Packet Power Blog

Split core, solid core, and why you should care

Posted on Wednesday, May 18, 2016 by Alan Katz
At the heart of every power monitoring device is the current transducer (CT). If you have ever wondered why they are used or how they work, here's a quick review of AC CT basics.

CTs measure current on AC circuits. They operate by magnetically inducing current from the conductor they are placed on into a proportional electric current that flows through the CT conductors.  They make it possible for power meters to measure current on circuits that, if they measured the current directly, would overpower the meters.


There are two primary types of CTs.

  • Solid core CTs form a permanently closed core. Installing a solid core CT requires disconnecting the conductor to get it through the CT core. The benefits of solid core CTs are that they are generally less expensive and can be more accurate.
  • Split core CTs have a "split" in the core that allows the CTs to be placed around the conductor without having to disconnect the conductor or disrupt the wiring. Split core CTs may be more expensive but their convenience generally outweighs their cost when dealing with retrofit installations.


Current rating
Most CTs are labeled according to their nominal current rating. It's important to use a CT sized as close to the actual current as possible to attain its rated accuracy at the lowest possible load. 

  • Most CTs start to become accurate at 5-10% of their rated capacity. At lower loads, some CTs will become highly inaccurate.
  • Most CTs retain accuracy up to 120-130% of their rated capacity. Beyond the maximum rating, the CT will "saturate" and measurement accuracy will fall rapidly.

CTs will natively have a current output such as 1A or 5A representing the output value at the nominal rating of the CT. Shunted CTs use an internal resistor (shunt) to create a voltage output such as 0.33V versus a current output. Current output CTs can produce exceptionally high and dangerous voltages when the leads are disconnected and the CT is installed on a live conductor. So shunted CTs offer a safety advantage and are preferred on higher power circuits.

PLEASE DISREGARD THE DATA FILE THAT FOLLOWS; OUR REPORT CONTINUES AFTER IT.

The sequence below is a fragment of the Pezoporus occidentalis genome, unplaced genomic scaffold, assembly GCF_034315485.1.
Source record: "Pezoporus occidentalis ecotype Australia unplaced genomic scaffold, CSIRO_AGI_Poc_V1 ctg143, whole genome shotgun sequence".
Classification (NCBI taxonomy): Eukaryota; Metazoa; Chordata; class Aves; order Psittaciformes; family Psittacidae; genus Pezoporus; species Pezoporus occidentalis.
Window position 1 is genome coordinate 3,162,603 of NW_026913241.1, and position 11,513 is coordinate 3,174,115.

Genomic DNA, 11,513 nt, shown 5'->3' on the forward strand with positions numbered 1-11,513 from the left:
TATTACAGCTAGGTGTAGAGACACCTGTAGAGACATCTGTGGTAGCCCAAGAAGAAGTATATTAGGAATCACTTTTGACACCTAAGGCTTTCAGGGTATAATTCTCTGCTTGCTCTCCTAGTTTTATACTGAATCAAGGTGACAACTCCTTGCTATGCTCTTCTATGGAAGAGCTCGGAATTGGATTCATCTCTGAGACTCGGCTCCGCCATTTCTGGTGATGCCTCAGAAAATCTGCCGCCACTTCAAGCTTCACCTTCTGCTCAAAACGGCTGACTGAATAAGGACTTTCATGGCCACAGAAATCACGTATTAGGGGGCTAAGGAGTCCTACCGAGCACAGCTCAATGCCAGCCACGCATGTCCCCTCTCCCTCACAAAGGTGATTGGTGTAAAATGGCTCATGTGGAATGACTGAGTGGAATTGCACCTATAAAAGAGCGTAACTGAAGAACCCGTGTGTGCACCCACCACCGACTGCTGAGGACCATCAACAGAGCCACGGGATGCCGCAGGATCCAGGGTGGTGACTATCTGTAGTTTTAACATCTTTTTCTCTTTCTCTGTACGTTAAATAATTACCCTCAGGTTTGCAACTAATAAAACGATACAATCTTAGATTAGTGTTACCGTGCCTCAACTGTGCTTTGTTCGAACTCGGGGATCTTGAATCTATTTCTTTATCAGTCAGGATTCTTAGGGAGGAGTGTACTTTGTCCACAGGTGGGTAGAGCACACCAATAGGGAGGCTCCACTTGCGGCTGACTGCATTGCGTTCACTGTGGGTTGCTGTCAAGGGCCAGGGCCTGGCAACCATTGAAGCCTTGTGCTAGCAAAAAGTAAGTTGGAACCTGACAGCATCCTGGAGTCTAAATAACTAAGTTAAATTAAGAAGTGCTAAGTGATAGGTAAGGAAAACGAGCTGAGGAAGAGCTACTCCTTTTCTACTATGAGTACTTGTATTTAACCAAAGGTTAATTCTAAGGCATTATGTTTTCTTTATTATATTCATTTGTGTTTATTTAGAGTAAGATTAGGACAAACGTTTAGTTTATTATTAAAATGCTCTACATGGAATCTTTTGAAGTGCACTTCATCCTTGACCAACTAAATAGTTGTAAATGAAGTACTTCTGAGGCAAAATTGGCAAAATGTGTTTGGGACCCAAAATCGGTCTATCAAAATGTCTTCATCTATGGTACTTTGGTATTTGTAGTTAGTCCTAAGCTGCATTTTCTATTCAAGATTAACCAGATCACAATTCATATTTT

CTs are available in a variety of accuracy classes ranging from 0.1% to 5% error.  Typical CT's have an accuracy of 1% (referred to as Class 1.0). Accuracy will be expressed over a specific load range. In the case of a 1% rated CT, accuracy is expressed over a measurement range of 10 to 120% of the CT's nominal current rating. So a class 1.0 CT with a nominal rating of 100 amps will provide 1% accuracy from 10 to 120 amps of current.

Physical size
Pay attention to the inside diameter of the CT. This describes the size of the opening inside the CT. If you try to use a CT with too small of an inside diameter, it won't fit around the conductor.

One of the most common mistakes in CT installation is misorientation. CTs need to be oriented with a specific side facing towards the power source (away from the load). CTs will generally have indicators to help orient correctly. A misoriented CT will result in negative power readings. While Packet Power uses a smart sensing algorithm that changes the CT vector to always keep it positive, it's still a good practice to correctly orient CTs. 

Packet Power provides a large variety of CTs designed to meet your specific requirements. Most monitoring kits can be pre-wired with the selected CTs using polarized quick connectors to avoid cumbersome control wiring work in the field.

Please email  if you have questions.

Topics: power monitoring, Power basics

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